Improving Your Children’s Health

3 ways to take a proactive approach

(Family Features) As a sign of the times, Millennial moms continue to lean toward proactive and preventative care when it comes to the health of their babies.

A survey of more than 300 moms in the United States from Evivo baby probiotic revealed more than half approach their children’s health with a proactive mindset. They are more likely to conduct their own research before visiting their pediatrician (more than 80 percent), and also inquire about particular ways they can improve the overall health of their children, even if they are not sick.

These tips can help you advocate for and improve the overall health of your baby:

Schedule regular well-visits
Although paying close attention to your baby’s appetite, activity level and general condition can provide ample information about his or her health, it can’t rule out every possible concern. That’s why the American Academy of Pediatrics recommends parents schedule regular wellness visits during the first six months of a child’s life and beyond. During these visits, physicians can monitor for problems that may not be readily visible and they are also an opportunity for parents to ask questions. In addition to age-appropriate visits to the pediatrician, it’s also a good idea to begin preventive eye and dental care at an early age.

Be proactive about gut health
The first six months of life are a critical time to focus on gut health. Remember to pay attention to the bacteria living in the gut as it pertains to the development of the immune system. Research from the University of California, Davis shows the critical strain B. infantis, which is known to naturally protect baby’s gut from bad bacteria, is missing in nine of 10 U.S. babies today. When the strain is not present in the infant gut, it allows potentially harmful bacteria to thrive, which are linked to higher risk of colic, eczema, allergies, asthma, diabetes and obesity.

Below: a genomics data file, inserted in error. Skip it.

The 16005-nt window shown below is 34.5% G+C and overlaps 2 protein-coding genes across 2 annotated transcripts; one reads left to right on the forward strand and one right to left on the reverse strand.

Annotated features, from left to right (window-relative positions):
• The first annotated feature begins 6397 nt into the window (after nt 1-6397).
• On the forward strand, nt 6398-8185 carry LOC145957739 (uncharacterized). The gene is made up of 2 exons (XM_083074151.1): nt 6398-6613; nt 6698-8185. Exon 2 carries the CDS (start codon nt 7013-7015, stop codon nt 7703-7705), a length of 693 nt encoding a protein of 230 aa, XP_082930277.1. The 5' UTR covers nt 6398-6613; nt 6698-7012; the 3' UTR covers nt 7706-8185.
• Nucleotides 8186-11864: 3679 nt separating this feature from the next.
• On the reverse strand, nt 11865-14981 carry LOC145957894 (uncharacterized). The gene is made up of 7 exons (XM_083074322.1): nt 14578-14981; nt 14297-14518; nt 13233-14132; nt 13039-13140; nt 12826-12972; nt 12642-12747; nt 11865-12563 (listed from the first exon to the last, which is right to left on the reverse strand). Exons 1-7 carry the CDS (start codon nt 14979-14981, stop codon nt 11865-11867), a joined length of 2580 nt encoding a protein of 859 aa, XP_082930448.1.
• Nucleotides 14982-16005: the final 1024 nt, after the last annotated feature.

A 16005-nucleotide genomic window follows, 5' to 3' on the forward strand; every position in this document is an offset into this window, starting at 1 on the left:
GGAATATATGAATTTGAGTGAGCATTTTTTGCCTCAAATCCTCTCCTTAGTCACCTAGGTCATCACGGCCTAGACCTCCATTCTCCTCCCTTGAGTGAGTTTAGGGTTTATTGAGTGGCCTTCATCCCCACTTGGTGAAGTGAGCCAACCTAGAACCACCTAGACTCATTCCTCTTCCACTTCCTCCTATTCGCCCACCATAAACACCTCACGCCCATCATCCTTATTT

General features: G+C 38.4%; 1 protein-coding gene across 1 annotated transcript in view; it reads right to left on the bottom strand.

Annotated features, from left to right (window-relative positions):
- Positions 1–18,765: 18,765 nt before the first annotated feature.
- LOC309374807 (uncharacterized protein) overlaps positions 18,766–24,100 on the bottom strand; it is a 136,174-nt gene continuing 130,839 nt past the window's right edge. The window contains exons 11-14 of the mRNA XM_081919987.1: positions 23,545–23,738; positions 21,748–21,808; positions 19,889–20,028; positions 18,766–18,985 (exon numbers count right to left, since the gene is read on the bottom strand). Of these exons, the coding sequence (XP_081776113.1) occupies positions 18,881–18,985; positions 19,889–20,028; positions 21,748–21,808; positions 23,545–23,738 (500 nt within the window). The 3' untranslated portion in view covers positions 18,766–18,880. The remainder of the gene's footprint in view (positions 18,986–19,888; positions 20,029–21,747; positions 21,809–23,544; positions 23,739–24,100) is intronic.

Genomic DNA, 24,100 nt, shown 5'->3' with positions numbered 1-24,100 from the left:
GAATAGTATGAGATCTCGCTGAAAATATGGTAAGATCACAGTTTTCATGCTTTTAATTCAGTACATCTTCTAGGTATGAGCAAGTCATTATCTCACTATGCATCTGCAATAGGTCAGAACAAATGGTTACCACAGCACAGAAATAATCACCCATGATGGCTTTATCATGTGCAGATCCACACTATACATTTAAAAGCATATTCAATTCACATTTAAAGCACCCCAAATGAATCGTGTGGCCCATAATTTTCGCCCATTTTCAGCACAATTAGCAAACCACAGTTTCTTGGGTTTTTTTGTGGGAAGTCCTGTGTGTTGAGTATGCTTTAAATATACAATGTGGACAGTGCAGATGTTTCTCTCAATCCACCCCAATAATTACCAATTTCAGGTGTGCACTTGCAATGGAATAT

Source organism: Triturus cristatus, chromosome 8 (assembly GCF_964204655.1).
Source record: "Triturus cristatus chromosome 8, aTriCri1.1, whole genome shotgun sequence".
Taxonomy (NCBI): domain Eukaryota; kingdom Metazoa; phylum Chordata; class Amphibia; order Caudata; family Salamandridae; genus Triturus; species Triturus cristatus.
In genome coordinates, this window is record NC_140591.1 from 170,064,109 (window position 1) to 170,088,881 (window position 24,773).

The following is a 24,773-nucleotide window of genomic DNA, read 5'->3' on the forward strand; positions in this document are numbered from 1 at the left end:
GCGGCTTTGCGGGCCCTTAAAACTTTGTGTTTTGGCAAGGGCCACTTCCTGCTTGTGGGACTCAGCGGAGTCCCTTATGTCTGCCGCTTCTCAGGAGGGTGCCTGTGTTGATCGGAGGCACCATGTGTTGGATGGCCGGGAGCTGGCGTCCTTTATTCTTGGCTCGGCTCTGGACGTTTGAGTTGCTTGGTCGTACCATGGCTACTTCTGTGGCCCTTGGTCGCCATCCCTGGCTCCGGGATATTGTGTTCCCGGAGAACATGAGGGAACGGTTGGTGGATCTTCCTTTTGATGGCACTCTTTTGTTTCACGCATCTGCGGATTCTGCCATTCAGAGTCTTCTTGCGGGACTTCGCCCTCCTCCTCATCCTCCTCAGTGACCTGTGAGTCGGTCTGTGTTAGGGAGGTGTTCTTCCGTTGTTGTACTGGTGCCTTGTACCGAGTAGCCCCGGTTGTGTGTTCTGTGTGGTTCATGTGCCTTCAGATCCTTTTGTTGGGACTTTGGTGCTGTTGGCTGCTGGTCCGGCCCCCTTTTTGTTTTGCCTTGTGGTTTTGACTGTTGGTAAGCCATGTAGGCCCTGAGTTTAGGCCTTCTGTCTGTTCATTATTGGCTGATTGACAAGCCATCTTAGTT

“The connection between rising autoimmune conditions and early immune health is becoming stronger with research about B. infantis and its impact on the infant gut microbiome, which makes the first six months of life a critical window to be proactive about gut health and restore B. infantis,” said Dr. Tanya Altmann, a pediatrician and best-selling nutrition author.

Thirty-seven percent of moms said they give their child a probiotic to encourage good health. Parents can promote immune health with an option like Evivo, which is the only baby probiotic clinically proven to restore B. infantis to natural levels. To learn more, visit

Incorporate plant-based foods for optimal nutrition
Breastfeeding is a significant first step in making sure your baby is getting all the nutrients he or she needs. Once you start feeding your child solids, it’s also important to introduce a wide variety of foods with high fiber, including fruits, veggies, beans and whole grains. According to the survey, parents today are focusing on whole foods to provide nutrients, as 47 percent of moms said they’re incorporating more plant-based foods into their family’s diets and 31 percent are eating more organic. If you have a picky eater, it can get tricky to get him or her to eat more fruits, veggies and whole grains on a regular basis, but an option like smoothies can be a simple way to pack in the nutrients.

There are many actions parents can take to promote healthy lifestyles for their children, but focusing on gut health and nutrition in the early months of their lives can be a good place to start.

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